“As a drama therapist,” Edgar says softly, “I look a lot at roles that people play in their life, and one of the things that I really see — and this is a little bit related to a good way to die — I see that for a lot of us, a lot of our lives are spent doing. What can we do for other people, how we define ourselves by these roles that are really about what we can do, or what we have. And as people get older, of course, that role system gets smaller, and often people can’t do all the things they used to do. I think it’s really an interesting moment for people then: What is their identity, and who are they now?”
For many, dying becomes about control and autonomy, she says. “Here are the things I still can do and what I can still control are really important for some people.”
Others get spiritual. Edgar shares the example of a patient in his 70s who’d been diagnosed with ALS and lost the ability to do many of the things he loved. “He decided that he was ready, and he and his wife kind of describe it that ‘his spirit had outgrown his body.’ He was on hospice care and he chose to stop eating and drinking, and the wife had a lot of support, and hospice was really excellent and supportive of them. It was a very peaceful passing for him.”
Peaceful. Especially given the circumstances of a degenerative illness, “peaceful” seems like an indispensable criterion for the “best” death.
“Peaceful” seems like an indispensable criterion for the “best” death.
Edgar has been particularly affected by seeing choice taken away from patients. Many of the people she worked with early in her career wanted to go home but, because of what she calls the country’s “medical model” of dying, never were able to. After helping hundreds of people with their deaths — filing wills, deciding on final treatments, aiding loved ones with the transition — she’s developed an idea of a good death that’s based on her background in psychology. You’ve heard it before: letting go.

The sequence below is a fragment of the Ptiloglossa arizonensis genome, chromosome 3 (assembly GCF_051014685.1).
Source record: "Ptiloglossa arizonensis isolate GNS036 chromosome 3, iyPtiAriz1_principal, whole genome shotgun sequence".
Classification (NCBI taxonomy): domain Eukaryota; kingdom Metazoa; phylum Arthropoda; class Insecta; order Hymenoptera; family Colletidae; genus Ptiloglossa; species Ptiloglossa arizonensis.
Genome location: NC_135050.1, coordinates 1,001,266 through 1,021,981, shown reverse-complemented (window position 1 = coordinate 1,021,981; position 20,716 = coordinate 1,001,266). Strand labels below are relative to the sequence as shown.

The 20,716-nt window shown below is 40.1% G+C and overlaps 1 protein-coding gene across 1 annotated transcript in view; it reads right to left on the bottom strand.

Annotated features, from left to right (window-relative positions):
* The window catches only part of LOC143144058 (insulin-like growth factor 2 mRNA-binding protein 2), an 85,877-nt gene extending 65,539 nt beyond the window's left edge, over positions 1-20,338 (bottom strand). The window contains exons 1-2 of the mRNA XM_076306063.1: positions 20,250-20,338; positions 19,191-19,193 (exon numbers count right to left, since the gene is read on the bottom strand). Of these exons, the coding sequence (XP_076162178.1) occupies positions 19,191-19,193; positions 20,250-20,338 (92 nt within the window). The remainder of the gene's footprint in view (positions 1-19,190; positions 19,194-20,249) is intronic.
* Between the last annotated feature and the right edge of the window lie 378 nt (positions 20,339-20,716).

“Ultimately, we are going into an unknown,” Edgar says. “Even when people think or have ideas about what’s next, truth is, we don’t have proof. So there is that sense of going into an unknown and do people feel ready — body, mind, and spirit? Are they really ready to go?”
Sometimes, Edgar says, the body and mind are ready, but the person isn’t emotionally there yet. Or vice versa — the person feels spiritually ready, but their body’s still holding on.
“My personal answer for the best way to die is being ready, like being physically, emotionally, spiritually ready to go.”
Before we end our conversation, she stresses a point to me: “Life and death are not opposites,” she says. “We haven’t figured out how to stop either. They’re partners.”
In the autumn of 2014, the story of Brittany Maynard incited conversations on this topic in average American living rooms. Maynard, a 29-year-old newlywed, was diagnosed with an incurable brain cancer that gave her seizures, double vision, headaches, and other terrible symptoms that inevitably would intensify until her almost surely agonizing death.